In school the next day, Ms. Ansley shows us another installment of this long, made-for-TV movie we’ve been watching called Roots. When she introduced it, she said we needed to know our history, especially after what happened in L.A…I hear people shifting in their chairs. The violence is one thing: We all know the wounds are just makeup, the whip’s just a prop, the loud crack’s only a sound effect. But the n-word is different. Even if it’s just acting, it’s still the real n-word. I’ve heard it ten thousand times…but always with the soft ending. Hearing it with the hard er …makes my face muscles clench up even thinking about it. All that evil, all that power, packed into two tiny syllables.

Then, we have ‘the force.’

As their school year progresses and confrontations are had, as Dave’s belief in religion is explored and his cross into cultures and upbringings other than his own changes his outlook on his surroundings, he begins to ponder the idea of ‘the force,’ his interpretation of race relations around him. He sees it everywhere. It peppers his every interaction with the world around him, and jolts him out of adolescence and into a more adult mindset:

It seemed like the smoke of those riots spread all across the continent, all the way to Boston, like they were looking for their own Reginald Denny, because as far as I could tell they stepped for no other reason than the fact that I was white. But as I ran away…I began to wonder if maybe I was looking at them the wrong way, the same way I must have stared at the TV screen when those dudes bundled Denny—a shook and boggled look that said, You are predators—and maybe that made them want to treat me like prey. All summer, I tried to deny the force, but I felt it every time I got checked on my way past the Shaw Homes…And I felt ashamed of that…and yeah, I’ve been feeling ashamed that the force has been with me, pretty much nonstop…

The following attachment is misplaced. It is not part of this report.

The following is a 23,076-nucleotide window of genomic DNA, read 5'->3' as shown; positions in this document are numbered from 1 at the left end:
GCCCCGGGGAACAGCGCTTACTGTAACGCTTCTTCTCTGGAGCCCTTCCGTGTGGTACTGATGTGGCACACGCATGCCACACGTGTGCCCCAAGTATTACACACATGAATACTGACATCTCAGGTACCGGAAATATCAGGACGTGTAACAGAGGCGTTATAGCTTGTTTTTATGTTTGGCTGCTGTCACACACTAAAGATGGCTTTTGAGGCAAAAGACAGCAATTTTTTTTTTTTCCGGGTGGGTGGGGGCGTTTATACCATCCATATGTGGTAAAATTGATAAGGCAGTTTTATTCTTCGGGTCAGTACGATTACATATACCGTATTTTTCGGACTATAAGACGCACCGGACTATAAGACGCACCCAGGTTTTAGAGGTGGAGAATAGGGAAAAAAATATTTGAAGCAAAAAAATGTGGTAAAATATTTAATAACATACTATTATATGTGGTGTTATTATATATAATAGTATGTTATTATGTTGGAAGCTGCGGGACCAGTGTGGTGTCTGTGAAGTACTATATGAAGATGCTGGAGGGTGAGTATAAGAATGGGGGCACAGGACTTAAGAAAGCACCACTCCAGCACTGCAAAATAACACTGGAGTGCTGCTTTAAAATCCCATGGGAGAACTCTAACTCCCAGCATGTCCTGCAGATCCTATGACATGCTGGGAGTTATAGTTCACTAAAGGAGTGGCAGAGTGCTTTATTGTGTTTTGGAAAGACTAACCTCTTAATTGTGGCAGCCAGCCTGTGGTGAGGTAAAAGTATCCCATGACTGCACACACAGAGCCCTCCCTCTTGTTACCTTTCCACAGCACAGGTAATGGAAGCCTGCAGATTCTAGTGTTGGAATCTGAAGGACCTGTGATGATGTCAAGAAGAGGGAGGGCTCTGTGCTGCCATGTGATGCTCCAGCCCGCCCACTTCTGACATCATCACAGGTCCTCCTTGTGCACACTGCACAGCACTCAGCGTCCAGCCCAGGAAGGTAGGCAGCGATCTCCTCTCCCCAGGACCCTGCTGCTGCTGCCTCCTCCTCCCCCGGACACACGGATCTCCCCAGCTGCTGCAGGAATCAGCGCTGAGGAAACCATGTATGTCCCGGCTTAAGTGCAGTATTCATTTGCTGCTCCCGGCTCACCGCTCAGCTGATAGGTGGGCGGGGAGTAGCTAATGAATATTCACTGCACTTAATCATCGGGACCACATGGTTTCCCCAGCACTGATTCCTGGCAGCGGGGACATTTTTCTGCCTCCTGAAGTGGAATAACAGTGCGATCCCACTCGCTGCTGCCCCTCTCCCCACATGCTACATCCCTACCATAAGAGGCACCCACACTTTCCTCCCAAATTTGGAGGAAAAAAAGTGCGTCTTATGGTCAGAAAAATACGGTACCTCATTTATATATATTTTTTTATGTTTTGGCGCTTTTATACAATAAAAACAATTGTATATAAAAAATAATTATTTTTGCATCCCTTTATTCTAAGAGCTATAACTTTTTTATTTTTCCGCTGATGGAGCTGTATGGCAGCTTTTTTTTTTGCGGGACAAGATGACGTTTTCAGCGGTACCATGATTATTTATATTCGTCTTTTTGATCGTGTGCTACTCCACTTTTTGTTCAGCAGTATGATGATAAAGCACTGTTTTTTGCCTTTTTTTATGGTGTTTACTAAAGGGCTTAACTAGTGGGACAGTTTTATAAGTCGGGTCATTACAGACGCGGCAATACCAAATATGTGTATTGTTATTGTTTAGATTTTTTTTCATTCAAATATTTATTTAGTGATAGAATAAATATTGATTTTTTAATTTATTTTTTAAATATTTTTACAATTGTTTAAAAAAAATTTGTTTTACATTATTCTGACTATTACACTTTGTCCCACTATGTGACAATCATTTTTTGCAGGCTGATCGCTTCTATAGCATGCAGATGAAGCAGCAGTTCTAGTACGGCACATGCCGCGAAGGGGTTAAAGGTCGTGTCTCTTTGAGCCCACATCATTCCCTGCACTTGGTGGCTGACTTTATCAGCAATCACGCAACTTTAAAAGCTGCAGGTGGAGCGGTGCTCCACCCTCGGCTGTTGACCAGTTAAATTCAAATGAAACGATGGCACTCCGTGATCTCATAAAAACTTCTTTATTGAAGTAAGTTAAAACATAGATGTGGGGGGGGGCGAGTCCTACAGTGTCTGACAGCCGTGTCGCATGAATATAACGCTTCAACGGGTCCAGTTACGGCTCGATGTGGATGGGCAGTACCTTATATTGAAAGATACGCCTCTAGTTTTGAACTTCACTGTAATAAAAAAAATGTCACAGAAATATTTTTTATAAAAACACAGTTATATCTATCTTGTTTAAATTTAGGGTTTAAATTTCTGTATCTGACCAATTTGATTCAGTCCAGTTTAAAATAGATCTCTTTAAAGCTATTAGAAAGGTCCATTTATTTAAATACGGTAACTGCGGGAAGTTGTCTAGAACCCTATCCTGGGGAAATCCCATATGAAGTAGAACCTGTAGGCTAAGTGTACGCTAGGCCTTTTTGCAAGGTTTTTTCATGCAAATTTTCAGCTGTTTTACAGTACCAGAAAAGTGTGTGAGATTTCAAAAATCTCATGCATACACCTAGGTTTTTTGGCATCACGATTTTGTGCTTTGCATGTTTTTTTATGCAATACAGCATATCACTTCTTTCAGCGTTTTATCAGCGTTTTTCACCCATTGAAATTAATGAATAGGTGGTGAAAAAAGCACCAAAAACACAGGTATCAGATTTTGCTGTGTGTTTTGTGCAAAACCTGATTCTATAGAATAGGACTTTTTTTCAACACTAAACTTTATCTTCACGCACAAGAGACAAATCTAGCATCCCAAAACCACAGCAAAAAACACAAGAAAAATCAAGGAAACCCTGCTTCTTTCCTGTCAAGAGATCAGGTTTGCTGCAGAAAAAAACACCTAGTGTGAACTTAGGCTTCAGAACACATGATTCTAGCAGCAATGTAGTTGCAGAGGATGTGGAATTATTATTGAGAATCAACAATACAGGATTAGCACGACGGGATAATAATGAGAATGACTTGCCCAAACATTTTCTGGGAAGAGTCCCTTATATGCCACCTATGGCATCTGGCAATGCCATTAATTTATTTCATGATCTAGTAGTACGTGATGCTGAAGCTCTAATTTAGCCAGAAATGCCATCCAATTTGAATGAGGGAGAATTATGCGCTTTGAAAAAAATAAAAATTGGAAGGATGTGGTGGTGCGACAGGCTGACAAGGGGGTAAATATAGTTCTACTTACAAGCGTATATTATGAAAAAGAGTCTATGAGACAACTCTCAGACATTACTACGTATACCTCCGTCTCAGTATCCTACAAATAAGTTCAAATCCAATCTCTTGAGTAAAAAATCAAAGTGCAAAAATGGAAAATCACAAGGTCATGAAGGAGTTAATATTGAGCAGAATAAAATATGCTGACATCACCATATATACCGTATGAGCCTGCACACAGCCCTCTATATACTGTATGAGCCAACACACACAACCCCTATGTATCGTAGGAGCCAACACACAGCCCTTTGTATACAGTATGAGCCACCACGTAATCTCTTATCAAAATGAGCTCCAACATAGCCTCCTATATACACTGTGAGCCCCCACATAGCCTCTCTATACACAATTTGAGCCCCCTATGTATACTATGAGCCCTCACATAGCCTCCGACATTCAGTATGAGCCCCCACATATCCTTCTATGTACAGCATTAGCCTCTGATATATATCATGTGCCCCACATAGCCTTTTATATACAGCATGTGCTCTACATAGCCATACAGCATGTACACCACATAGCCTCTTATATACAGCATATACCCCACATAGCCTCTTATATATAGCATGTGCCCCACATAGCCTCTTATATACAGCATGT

Green was an entertaining read and one that provoked thought. There were moments when I laughed out loud and, yes, even a moment when I cried. There’s something for everyone within these pages, because we all know at least one of these characters, from the granola do-gooders to that kid from the wrong side of the tracks. Here’s your chance now to get glimpse into their world. I wouldn’t be saying enough to say that I highly recommend this book for readers of all sizes, colors and creeds who are ready to open their minds and their outlooks. I even recommend it for all ages, because the cultural boundaries explored within Green are real and not to be ignored. The tragedies of everyday life surrounding us are real and not to be downplayed. And the line between the haves and the have nots, the clueless and the culturally aware, the predators and the prey is real and should never, ever be doubted. 4.5 stars. *****

 

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Sam Graham-Felsen Writer based in Brooklyn. Author of the novel, GREEN (Random House, Jan 2018). Former chief blogger for Barack Obama.

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The Golden House by Salman Rushdie

Hardcover, 400 pages
Expected publication: September 5th 2017 by Random House

When powerful real-estate tycoon Nero Golden immigrates to the States under mysterious circumstances, he and his three adult children assume new identities, taking ‘Roman’ names, and move into a grand mansion in downtown Manhattan. Arriving shortly after the inauguration of Barack Obama, he and his sons, each extraordinary in his own right, quickly establish themselves at the apex of New York society.

The story of the powerful Golden family is told from the point of view of their Manhattanite neighbour and confidant, René, an aspiring filmmaker who finds in the Goldens the perfect subject. René chronicles the undoing of the house of Golden: the high life of money, of art and fashion, a sibling quarrel, an unexpected metamorphosis, the arrival of a beautiful woman, betrayal and murder, and far away, in their abandoned homeland, some decent intelligence work.

Invoking literature, pop culture, and the cinema, Rushdie spins the story of the American zeitgeist over the last eight years, hitting every beat: the rise of the birther movement, the Tea Party, Gamergate and identity politics; the backlash against political correctness; the ascendency of the superhero movie, and, of course, the insurgence of a ruthlessly ambitious, narcissistic, media-savvy villain wearing make-up and with coloured hair.